Just about any text—and even the words and people and patterns around us—can hold layers of intent and meaning that anyone can have the pleasure of revealing with a good close read.
Close reading allows us to peer into a text, rotate it like a kaleidoscope, and perceive it in all its dimensions. That’s why close reading is a critical skill: for school—and for life.
Students need close reading to succeed in all their subjects: social studies, drama and music, science explorations, word problems in math. They need it to understand how writers convey meaning. They need the tools to uncover and interrogate that meaning.
Further, knowing how to read (and “read”) closely,everything, from TV ads to social cues to a lab report to furniture assembly instructions, can also open up increasingly complex understanding, and critical thinking, throughout our worlds.
So let’s do a close reading of close reading. We’ll focus an assortment of lenses on this always-evolving discipline: what it is and is not, its history and importance, some entrenched challenges—and some audacious solutions.
“Close reading is an intensive analysis of a text in order to come to terms with what it says, how it says it, and what it means.”
Shanahan’s definition implies that close reading requires at least three reads: the first for basic comprehension (plot, facts), the second for how the author conveys meaning (data, literary devices), the third for larger impact (What’s the point? What does it connect to? Why does it matter?
To pinpoint evidence, formulate interpretations, and derive conclusions, students of close reading are also invited to read as if through varying lenses. It’s like watching a play where the spotlights change color to illuminate only certain elements of the set, leaving the others temporarily in shadow. One lens or color might highlight the meaning of individual words, another the text’s structural elements.
So, students may filter for and consider individual word choice, narrative structure, idea development, or point of view. They may complete their analysis there, or they may put it all together to reveal a deep understanding of the text as a whole—or they may compare what they observe to their conclusions of other texts.
Close reading matters because words matter.
Close reading helps students develop an “ear” for word, syntax, rhythm, and structure that is applicable across texts, giving them the tools to reflect on and discuss the language of texts. Close reading allows students to read beyond the “gist,” to grapple with texts that might otherwise be assumed to be over their heads.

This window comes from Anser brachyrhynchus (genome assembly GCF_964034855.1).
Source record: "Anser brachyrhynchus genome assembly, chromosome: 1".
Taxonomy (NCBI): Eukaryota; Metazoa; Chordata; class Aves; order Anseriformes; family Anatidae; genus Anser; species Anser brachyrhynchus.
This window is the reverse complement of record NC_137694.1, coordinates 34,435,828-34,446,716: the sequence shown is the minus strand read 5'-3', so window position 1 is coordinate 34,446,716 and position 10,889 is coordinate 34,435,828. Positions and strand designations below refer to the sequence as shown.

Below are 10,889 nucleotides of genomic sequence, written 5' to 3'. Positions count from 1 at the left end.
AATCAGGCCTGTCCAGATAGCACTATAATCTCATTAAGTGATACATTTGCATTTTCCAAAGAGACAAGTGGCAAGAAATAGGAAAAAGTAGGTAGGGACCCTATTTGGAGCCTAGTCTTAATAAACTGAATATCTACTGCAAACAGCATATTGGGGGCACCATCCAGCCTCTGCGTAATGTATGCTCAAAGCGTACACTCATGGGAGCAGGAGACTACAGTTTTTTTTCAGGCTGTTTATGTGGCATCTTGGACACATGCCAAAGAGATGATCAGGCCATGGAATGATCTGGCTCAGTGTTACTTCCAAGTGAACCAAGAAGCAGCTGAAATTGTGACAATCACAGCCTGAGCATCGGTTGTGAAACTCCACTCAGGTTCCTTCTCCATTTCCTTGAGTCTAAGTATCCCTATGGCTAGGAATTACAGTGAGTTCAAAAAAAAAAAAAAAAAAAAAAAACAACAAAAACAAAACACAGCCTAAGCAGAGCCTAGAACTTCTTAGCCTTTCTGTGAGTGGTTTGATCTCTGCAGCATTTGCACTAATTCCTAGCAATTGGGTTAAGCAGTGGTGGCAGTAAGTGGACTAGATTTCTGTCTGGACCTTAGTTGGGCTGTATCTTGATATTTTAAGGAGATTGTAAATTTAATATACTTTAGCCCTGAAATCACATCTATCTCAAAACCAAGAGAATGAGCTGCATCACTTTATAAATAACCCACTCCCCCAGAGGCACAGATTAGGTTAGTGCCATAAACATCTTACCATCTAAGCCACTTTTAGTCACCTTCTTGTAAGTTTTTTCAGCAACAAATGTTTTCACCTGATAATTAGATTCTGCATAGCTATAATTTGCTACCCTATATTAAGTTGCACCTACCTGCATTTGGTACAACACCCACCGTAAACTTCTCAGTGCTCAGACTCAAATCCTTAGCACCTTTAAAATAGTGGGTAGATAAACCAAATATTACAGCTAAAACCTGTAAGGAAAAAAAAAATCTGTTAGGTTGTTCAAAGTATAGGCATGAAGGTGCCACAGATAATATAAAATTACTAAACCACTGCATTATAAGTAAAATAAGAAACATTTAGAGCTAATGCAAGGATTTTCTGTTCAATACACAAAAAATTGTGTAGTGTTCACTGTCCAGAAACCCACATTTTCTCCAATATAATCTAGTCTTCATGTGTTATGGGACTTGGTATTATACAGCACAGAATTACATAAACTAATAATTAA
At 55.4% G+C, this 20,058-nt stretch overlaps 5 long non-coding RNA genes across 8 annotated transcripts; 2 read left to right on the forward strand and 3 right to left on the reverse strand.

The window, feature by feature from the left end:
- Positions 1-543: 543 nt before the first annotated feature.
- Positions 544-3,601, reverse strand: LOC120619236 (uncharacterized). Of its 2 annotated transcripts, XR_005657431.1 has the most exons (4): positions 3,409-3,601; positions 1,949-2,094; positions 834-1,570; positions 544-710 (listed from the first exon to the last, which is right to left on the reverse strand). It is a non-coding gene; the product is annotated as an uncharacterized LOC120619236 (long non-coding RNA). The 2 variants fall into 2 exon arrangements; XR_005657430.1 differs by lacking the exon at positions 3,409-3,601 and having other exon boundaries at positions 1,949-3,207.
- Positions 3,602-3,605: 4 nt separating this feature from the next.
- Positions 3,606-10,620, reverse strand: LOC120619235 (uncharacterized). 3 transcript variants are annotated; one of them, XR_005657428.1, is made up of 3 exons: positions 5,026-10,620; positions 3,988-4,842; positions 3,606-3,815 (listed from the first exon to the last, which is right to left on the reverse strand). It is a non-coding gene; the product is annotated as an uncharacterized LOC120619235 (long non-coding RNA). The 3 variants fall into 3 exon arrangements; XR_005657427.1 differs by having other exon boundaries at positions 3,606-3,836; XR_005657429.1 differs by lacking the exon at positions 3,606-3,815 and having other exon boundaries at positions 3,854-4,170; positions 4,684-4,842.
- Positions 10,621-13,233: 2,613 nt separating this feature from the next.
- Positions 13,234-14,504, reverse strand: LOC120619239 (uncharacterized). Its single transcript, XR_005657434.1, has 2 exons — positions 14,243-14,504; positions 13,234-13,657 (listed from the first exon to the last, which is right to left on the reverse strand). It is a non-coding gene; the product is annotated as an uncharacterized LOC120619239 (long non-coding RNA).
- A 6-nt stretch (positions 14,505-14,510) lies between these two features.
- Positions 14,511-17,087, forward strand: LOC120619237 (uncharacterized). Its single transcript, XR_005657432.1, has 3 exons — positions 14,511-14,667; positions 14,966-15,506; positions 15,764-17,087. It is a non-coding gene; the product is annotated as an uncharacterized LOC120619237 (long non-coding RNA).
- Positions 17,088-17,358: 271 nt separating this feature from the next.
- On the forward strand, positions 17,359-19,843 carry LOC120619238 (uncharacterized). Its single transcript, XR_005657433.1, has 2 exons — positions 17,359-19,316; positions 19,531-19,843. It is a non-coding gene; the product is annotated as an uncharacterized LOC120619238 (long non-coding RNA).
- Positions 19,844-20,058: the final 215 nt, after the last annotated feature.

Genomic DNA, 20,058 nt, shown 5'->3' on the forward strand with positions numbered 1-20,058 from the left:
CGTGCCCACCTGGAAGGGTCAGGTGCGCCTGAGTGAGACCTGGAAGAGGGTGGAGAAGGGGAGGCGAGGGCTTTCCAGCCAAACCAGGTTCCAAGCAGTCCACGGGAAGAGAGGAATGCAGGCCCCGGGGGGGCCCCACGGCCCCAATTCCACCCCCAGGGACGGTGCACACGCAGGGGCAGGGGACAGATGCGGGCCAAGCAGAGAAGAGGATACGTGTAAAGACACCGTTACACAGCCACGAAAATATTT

In school and beyond, students need to understand the power of the words they read, not to mention the words they use—all with a dose of healthy, practiced scepticism. From reading a contract to watching a commercial to listening to a speech, the ability to question what we read and hear is a prerequisite for success in our careers and in life. Especially today, when students and adults alike are bombarded with text in all its forms, close reading provides access to the most important power of all: the truth.
“A significant body of research links the close reading of complex text—whether the student is a struggling reader or advanced—to significant gains in reading proficiency and finds close reading to be a key component of college and career readiness.”
The Common Core has placed renewed emphasis on text-dependent reading. Students need to be prepared to meet those standards and to apply close reading skills to summative tests and across subjects. Texts are treated as sources of evidence that must be used to present thoughtful analyses, well-defended claims, and clear information. Students today face more complex texts, covering a wide range of literary styles and informational topics. They also need the tools to decide whether and why a given text is to be trusted in the first place.
…and in life
And it’s not only about words or text on a page.. It’s about “reading” cues and clues, signs and signals, in ways that can help students not only understand the world but also make their own choices and meaning. Much like math, close reading—in its broadest sense—is a skill all of us use pretty much daily, whether we are making sense of the news, watching a commercial, considering a contract, just doing our jobs, or making profound decisions about who and what to trust or believe.
Problem is, close reading can be difficult.
Just as students may struggle with reading, students may also struggle with close reading. That’s the bad news. The good news: we know why. There are many factors, often several at once. Maybe they’re getting tripped up on vocabulary. Maybe English isn’t their first language. Maybe their teachers don’t have the resources needed to teach it in a way that makes it engaging in the moment or relevant in their lives. Maybe they’re just bored.
Fortunately, there are ways to help.
Students need to be interested and motivated. They need to know that you are actually putting POWER in their hands—even the power to question you. We also know that GREAT STORYTELLING, fiction or non-fiction—or something that’s not text at all—can interest and motivate.
Also, they are super into the apocalypse. Go with it.
Here’s how we put that into practice.
Our mission is to enable students to close-read the heck out of anything. To do this, we send them on a mission to save the world—a world in which machines are The Man and reading is rebellion. While students immerse themselves in interactive close reading adventure The Last Readers, our advanced embedded tools for differentiation and guidance help them discover the unique ways that writers convey meaning. The storytelling is vivid, suspenseful, and complex, designed not only to engage students but also to provide them with purpose and agency as they take on ever more challenging and high-stakes close reading tasks.